Last night we were discussing something at the dinner table, I don’t recall what, when out of the blue my daughter proudly asks, “do you know how Martin Luther King died?”
We love it when she shows off, of course, so we took the bait and asked how he died. Imagine my surprise when she very boldly and happily announced that he died of old age. Actually it started with, “my teacher told me . . .”
*huge, heavy sigh*
It took, oh, every ounce of self-restraint I had not to rant about this in front of her and outright call her teacher a liar. (*Of course, my husband’s answer to this was, “we lie about history all the time.”*) We calmly explained that that is not what happened. That didn’t go over well. She was proud of her facts, you see.
I’m not okay with it. I don’t think she needs gory details or anything. I don’t think she needs very many details. However, it’s okay for her to know that a bad man shot him with a gun and that is what killed Martin Luther King. Also, that it was a very sad event and we lost a good person because of the actions of that person. That is okay for her to know. And she should know it. It’s an important event in our history.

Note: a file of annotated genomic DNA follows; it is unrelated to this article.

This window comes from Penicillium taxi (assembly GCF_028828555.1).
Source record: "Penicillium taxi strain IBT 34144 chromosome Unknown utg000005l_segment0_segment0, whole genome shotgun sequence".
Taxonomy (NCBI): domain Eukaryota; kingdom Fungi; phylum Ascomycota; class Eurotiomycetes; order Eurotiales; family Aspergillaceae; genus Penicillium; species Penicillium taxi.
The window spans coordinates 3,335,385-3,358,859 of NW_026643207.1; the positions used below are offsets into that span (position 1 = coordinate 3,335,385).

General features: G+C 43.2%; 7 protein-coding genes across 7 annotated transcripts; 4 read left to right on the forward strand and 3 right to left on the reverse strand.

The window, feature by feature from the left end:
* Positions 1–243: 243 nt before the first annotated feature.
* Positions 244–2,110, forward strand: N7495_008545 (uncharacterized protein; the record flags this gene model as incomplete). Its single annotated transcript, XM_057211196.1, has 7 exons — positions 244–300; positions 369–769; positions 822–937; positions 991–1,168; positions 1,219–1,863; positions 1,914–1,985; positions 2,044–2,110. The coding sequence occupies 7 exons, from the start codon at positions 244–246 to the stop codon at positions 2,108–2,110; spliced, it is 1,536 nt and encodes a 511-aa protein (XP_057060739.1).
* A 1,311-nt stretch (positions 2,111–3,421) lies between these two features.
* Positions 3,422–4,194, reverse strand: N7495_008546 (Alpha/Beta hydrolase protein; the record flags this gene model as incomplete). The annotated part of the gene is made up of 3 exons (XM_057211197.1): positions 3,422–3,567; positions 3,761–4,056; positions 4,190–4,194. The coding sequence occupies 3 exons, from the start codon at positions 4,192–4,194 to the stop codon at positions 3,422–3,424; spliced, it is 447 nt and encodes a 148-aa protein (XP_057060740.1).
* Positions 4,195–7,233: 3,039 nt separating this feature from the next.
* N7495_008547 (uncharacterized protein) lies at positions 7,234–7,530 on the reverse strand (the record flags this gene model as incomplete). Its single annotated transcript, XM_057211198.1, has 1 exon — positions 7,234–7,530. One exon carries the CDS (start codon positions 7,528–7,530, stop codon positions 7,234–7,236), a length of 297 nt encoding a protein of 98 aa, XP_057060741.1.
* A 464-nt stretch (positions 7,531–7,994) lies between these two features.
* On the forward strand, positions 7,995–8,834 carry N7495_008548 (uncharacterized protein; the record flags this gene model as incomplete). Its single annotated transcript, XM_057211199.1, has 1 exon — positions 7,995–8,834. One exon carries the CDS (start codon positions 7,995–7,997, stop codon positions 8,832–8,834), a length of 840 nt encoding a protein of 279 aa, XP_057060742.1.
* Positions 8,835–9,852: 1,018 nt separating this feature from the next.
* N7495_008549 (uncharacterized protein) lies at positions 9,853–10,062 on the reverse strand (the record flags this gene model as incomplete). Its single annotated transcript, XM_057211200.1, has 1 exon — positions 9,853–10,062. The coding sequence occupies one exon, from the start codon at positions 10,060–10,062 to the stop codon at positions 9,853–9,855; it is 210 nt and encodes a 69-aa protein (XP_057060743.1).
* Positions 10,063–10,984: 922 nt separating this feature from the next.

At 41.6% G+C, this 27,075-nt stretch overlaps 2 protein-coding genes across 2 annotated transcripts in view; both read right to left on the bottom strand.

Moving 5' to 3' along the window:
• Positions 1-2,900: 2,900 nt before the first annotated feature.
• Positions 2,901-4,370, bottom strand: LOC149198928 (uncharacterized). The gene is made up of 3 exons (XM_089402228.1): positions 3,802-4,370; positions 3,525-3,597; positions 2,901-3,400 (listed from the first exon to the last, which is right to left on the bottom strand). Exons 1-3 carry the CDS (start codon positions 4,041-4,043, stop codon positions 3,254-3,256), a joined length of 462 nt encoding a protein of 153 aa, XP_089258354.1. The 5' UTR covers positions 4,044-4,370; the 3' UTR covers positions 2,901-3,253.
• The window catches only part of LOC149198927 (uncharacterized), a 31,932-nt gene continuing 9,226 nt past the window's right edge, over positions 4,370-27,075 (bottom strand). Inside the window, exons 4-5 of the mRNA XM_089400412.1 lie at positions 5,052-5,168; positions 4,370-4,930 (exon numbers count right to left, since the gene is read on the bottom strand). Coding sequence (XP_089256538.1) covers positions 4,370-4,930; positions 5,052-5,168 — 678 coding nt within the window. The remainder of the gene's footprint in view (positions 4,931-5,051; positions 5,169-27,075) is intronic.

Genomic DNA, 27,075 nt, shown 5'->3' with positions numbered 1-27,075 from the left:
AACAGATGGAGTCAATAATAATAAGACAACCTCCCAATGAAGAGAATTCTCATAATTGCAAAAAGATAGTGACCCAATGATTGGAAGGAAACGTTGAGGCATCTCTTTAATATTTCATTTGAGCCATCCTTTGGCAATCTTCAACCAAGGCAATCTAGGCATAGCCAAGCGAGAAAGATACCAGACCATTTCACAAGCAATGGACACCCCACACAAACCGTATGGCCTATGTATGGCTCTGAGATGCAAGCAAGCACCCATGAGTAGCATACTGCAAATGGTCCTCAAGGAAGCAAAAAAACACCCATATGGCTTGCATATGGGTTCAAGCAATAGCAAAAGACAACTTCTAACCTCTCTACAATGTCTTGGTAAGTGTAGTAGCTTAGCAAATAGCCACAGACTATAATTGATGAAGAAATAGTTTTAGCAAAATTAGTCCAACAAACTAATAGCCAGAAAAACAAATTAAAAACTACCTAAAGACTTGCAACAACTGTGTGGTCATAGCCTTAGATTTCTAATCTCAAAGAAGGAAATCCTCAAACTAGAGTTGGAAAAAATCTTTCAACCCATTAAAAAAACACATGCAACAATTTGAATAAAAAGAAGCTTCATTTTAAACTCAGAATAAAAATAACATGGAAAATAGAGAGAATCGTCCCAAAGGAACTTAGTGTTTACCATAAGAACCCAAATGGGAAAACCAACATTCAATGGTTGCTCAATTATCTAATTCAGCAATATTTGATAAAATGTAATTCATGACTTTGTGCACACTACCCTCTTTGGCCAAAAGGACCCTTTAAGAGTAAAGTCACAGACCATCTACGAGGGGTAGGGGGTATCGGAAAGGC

I don’t shelter my daughter from very much, huh? We suspect that’s the reason for saying it was old age is perhaps the teacher was trying to shelter them from something seemingly sinister from our history (and maybe from parents that would be upset at their child’s innocence being lessened – of course, it doesn’t help that I’m the exact opposite kind of parent). We’ve always taken a very open and honest approach with her, trying to explain things in an age-appropriate way. It’s important to me that she be presented the truth. Real life she’ll be sorting out for herself for the next few decades, but she needs just the facts to start out with.
I don’t have a need to yell at talk to her teacher about it, but I do want her to know the truth.